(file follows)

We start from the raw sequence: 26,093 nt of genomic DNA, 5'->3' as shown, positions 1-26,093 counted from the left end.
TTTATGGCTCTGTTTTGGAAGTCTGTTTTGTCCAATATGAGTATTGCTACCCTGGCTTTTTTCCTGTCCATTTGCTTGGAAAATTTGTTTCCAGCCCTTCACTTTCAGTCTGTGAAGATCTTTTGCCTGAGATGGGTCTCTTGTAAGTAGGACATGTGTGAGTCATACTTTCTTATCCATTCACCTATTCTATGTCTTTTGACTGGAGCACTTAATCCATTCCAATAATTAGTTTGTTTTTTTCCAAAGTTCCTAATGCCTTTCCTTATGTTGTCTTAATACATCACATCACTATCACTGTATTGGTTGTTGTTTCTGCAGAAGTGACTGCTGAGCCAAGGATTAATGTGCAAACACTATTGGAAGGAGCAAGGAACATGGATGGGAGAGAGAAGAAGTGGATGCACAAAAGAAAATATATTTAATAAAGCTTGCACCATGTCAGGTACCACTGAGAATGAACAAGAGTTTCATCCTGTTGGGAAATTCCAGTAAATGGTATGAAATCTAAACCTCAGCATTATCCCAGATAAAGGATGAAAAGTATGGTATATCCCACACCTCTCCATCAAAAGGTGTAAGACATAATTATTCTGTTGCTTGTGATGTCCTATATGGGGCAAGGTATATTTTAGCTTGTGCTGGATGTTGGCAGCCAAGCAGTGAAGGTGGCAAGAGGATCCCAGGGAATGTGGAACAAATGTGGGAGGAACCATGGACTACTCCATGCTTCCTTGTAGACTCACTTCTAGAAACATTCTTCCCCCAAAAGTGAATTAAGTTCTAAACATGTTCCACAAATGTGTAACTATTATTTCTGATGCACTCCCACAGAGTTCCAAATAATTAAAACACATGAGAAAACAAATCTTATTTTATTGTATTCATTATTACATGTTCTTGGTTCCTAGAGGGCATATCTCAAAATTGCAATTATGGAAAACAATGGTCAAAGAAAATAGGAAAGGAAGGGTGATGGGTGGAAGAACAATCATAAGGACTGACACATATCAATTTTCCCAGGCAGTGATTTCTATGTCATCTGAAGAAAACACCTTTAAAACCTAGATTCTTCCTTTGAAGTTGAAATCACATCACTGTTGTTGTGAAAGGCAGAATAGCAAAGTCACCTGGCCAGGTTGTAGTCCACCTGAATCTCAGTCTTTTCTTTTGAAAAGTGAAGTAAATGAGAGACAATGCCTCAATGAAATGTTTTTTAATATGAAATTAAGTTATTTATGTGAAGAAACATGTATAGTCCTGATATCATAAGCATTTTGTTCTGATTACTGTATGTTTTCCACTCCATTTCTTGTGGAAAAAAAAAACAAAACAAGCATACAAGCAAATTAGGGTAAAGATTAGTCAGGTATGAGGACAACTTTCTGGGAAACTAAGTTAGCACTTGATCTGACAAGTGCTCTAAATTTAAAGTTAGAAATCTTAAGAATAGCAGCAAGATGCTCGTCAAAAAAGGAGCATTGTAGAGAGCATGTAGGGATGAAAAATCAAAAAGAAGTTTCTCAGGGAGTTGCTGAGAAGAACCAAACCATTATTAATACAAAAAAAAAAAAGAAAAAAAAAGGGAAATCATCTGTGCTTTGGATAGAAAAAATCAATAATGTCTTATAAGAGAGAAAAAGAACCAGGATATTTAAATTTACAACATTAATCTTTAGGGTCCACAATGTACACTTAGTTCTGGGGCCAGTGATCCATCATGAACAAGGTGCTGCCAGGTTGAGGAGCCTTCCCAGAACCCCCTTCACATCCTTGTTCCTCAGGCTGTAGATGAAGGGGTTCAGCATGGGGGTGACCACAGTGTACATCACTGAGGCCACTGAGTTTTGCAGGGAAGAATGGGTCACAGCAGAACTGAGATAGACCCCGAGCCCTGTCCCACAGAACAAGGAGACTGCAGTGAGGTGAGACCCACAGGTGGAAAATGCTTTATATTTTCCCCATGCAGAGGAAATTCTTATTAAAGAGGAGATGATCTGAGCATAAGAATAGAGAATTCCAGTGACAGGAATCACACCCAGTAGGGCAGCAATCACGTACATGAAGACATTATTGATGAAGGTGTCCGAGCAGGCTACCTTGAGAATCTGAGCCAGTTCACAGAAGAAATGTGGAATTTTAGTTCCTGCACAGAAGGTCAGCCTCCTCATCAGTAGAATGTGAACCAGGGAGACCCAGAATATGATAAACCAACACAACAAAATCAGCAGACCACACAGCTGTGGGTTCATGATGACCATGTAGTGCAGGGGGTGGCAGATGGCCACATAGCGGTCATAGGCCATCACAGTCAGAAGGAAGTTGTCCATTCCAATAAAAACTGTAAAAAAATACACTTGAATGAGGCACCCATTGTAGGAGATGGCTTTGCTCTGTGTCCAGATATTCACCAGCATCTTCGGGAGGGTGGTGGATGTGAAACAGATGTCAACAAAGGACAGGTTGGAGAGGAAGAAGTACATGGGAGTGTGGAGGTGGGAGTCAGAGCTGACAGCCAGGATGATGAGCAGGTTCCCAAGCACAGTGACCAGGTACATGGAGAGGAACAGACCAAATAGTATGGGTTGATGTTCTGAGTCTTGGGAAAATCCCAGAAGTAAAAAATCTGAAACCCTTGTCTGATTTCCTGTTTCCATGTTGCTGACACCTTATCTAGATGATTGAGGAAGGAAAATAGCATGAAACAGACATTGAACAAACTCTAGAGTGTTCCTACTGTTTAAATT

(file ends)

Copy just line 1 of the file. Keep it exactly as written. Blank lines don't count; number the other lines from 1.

We start from the raw sequence: 26,093 nt of genomic DNA, 5'->3' as shown, positions 1-26,093 counted from the left end.